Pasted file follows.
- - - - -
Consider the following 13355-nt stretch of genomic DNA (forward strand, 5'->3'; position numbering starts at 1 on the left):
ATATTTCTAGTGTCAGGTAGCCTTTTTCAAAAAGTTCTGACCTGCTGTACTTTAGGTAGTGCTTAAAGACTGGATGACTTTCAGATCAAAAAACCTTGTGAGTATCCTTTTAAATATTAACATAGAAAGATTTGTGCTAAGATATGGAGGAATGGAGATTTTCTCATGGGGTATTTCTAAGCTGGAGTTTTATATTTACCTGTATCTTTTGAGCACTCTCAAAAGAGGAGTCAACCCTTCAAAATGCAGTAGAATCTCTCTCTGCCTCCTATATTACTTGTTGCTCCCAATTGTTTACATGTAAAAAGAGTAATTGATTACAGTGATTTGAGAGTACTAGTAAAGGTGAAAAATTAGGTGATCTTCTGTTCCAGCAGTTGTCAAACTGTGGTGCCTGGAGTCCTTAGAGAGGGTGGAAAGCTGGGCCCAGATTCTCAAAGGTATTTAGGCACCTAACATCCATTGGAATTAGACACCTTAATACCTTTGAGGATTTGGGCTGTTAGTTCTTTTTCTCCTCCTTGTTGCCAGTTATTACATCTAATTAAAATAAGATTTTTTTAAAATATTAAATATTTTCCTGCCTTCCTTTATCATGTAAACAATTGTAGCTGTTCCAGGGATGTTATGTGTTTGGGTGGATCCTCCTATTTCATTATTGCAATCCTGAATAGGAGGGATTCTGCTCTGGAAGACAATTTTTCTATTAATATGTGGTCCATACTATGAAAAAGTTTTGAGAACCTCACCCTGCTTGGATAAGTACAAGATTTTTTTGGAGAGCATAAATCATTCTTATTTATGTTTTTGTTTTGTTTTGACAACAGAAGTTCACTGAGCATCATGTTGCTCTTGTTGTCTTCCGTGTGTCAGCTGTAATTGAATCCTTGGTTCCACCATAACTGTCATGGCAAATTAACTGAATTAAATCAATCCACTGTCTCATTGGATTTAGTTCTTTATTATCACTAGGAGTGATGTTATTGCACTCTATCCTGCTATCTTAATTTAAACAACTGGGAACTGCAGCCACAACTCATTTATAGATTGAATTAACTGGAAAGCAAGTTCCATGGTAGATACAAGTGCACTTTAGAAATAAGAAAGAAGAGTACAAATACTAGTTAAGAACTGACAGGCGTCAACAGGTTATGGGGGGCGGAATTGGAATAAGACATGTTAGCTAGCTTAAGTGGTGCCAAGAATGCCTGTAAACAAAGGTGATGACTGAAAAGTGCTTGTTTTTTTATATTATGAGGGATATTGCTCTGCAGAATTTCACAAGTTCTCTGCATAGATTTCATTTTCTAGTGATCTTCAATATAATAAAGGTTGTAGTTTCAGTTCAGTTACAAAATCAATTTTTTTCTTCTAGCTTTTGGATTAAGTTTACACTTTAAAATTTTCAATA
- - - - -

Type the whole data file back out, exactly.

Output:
Consider the following 13355-nt stretch of genomic DNA (forward strand, 5'->3'; position numbering starts at 1 on the left):
ATATTTCTAGTGTCAGGTAGCCTTTTTCAAAAAGTTCTGACCTGCTGTACTTTAGGTAGTGCTTAAAGACTGGATGACTTTCAGATCAAAAAACCTTGTGAGTATCCTTTTAAATATTAACATAGAAAGATTTGTGCTAAGATATGGAGGAATGGAGATTTTCTCATGGGGTATTTCTAAGCTGGAGTTTTATATTTACCTGTATCTTTTGAGCACTCTCAAAAGAGGAGTCAACCCTTCAAAATGCAGTAGAATCTCTCTCTGCCTCCTATATTACTTGTTGCTCCCAATTGTTTACATGTAAAAAGAGTAATTGATTACAGTGATTTGAGAGTACTAGTAAAGGTGAAAAATTAGGTGATCTTCTGTTCCAGCAGTTGTCAAACTGTGGTGCCTGGAGTCCTTAGAGAGGGTGGAAAGCTGGGCCCAGATTCTCAAAGGTATTTAGGCACCTAACATCCATTGGAATTAGACACCTTAATACCTTTGAGGATTTGGGCTGTTAGTTCTTTTTCTCCTCCTTGTTGCCAGTTATTACATCTAATTAAAATAAGATTTTTTTAAAATATTAAATATTTTCCTGCCTTCCTTTATCATGTAAACAATTGTAGCTGTTCCAGGGATGTTATGTGTTTGGGTGGATCCTCCTATTTCATTATTGCAATCCTGAATAGGAGGGATTCTGCTCTGGAAGACAATTTTTCTATTAATATGTGGTCCATACTATGAAAAAGTTTTGAGAACCTCACCCTGCTTGGATAAGTACAAGATTTTTTTGGAGAGCATAAATCATTCTTATTTATGTTTTTGTTTTGTTTTGACAACAGAAGTTCACTGAGCATCATGTTGCTCTTGTTGTCTTCCGTGTGTCAGCTGTAATTGAATCCTTGGTTCCACCATAACTGTCATGGCAAATTAACTGAATTAAATCAATCCACTGTCTCATTGGATTTAGTTCTTTATTATCACTAGGAGTGATGTTATTGCACTCTATCCTGCTATCTTAATTTAAACAACTGGGAACTGCAGCCACAACTCATTTATAGATTGAATTAACTGGAAAGCAAGTTCCATGGTAGATACAAGTGCACTTTAGAAATAAGAAAGAAGAGTACAAATACTAGTTAAGAACTGACAGGCGTCAACAGGTTATGGGGGGCGGAATTGGAATAAGACATGTTAGCTAGCTTAAGTGGTGCCAAGAATGCCTGTAAACAAAGGTGATGACTGAAAAGTGCTTGTTTTTTTATATTATGAGGGATATTGCTCTGCAGAATTTCACAAGTTCTCTGCATAGATTTCATTTTCTAGTGATCTTCAATATAATAAAGGTTGTAGTTTCAGTTCAGTTACAAAATCAATTTTTTTCTTCTAGCTTTTGGATTAAGTTTACACTTTAAAATTTTCAATA